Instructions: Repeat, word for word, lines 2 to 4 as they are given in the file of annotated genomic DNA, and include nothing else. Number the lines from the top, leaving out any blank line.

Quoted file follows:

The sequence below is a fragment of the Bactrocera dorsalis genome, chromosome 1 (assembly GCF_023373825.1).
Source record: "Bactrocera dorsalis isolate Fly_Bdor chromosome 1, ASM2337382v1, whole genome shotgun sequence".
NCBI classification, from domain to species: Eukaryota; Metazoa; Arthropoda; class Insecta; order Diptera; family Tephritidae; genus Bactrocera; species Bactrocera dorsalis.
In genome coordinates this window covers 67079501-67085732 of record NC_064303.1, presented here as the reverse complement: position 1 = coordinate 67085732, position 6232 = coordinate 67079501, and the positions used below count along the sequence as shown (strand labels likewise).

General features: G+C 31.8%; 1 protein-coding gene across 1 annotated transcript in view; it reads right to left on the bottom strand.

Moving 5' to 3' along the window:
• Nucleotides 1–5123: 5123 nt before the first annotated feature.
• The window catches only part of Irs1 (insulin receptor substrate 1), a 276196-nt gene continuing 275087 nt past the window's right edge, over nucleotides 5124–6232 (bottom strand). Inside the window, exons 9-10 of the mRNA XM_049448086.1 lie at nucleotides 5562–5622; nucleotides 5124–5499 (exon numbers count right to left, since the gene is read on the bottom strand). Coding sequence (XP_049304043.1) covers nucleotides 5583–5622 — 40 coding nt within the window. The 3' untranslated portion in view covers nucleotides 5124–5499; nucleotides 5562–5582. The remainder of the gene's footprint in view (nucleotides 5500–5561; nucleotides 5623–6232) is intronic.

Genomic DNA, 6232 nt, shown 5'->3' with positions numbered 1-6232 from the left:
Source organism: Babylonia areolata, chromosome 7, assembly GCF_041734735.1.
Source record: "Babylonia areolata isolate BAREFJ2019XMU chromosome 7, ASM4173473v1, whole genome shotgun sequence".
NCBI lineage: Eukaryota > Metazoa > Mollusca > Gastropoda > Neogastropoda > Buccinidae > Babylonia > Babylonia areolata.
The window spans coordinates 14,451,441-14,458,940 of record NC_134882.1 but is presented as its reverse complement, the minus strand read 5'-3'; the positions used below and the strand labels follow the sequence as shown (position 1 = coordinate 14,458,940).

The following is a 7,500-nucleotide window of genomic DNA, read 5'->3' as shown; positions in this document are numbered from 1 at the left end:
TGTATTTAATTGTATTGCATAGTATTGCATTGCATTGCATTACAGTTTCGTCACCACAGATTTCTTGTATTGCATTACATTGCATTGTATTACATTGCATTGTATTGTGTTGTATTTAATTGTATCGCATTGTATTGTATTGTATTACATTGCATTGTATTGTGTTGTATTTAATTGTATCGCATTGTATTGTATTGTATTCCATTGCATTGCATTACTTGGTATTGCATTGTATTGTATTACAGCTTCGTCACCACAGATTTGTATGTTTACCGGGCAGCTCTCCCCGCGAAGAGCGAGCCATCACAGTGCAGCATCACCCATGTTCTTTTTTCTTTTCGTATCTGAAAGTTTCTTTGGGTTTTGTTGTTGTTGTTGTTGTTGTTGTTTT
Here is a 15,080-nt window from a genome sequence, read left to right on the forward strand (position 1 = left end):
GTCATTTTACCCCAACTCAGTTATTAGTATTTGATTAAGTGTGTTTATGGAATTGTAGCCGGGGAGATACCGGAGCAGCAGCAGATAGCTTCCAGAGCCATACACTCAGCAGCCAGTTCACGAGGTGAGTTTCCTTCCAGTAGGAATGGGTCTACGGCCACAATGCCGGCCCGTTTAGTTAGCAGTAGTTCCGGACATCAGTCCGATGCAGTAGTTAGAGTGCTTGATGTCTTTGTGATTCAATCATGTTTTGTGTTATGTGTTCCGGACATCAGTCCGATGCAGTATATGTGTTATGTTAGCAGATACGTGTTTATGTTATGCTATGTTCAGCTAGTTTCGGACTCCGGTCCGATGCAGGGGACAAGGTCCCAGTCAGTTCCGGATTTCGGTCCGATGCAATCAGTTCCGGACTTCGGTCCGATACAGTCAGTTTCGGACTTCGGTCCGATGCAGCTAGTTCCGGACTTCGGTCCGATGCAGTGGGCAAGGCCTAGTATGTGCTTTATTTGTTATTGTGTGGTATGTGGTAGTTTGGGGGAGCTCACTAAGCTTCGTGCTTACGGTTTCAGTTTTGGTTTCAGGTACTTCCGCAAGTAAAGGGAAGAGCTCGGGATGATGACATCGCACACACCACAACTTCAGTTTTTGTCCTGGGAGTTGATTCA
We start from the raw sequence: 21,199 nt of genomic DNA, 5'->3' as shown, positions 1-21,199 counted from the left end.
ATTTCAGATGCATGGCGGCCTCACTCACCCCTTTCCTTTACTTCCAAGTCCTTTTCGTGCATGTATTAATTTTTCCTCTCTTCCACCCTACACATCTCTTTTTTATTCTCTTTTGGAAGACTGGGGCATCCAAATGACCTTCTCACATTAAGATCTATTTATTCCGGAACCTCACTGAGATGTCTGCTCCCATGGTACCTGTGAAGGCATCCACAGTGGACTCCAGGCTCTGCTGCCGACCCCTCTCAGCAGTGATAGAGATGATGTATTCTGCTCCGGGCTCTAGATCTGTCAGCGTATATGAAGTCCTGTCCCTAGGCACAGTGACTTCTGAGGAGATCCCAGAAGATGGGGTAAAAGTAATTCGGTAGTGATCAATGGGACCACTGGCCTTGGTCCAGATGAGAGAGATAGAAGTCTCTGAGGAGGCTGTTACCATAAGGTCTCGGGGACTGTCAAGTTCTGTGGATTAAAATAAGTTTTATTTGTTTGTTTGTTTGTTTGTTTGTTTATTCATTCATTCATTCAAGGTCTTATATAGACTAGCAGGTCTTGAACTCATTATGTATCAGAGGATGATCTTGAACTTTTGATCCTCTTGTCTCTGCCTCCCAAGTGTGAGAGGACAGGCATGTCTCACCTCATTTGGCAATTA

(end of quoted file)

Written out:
Source record: "Bactrocera dorsalis isolate Fly_Bdor chromosome 1, ASM2337382v1, whole genome shotgun sequence".
NCBI classification, from domain to species: Eukaryota; Metazoa; Arthropoda; class Insecta; order Diptera; family Tephritidae; genus Bactrocera; species Bactrocera dorsalis.
In genome coordinates this window covers 67079501-67085732 of record NC_064303.1, presented here as the reverse complement: position 1 = coordinate 67085732, position 6232 = coordinate 67079501, and the positions used below count along the sequence as shown (strand labels likewise).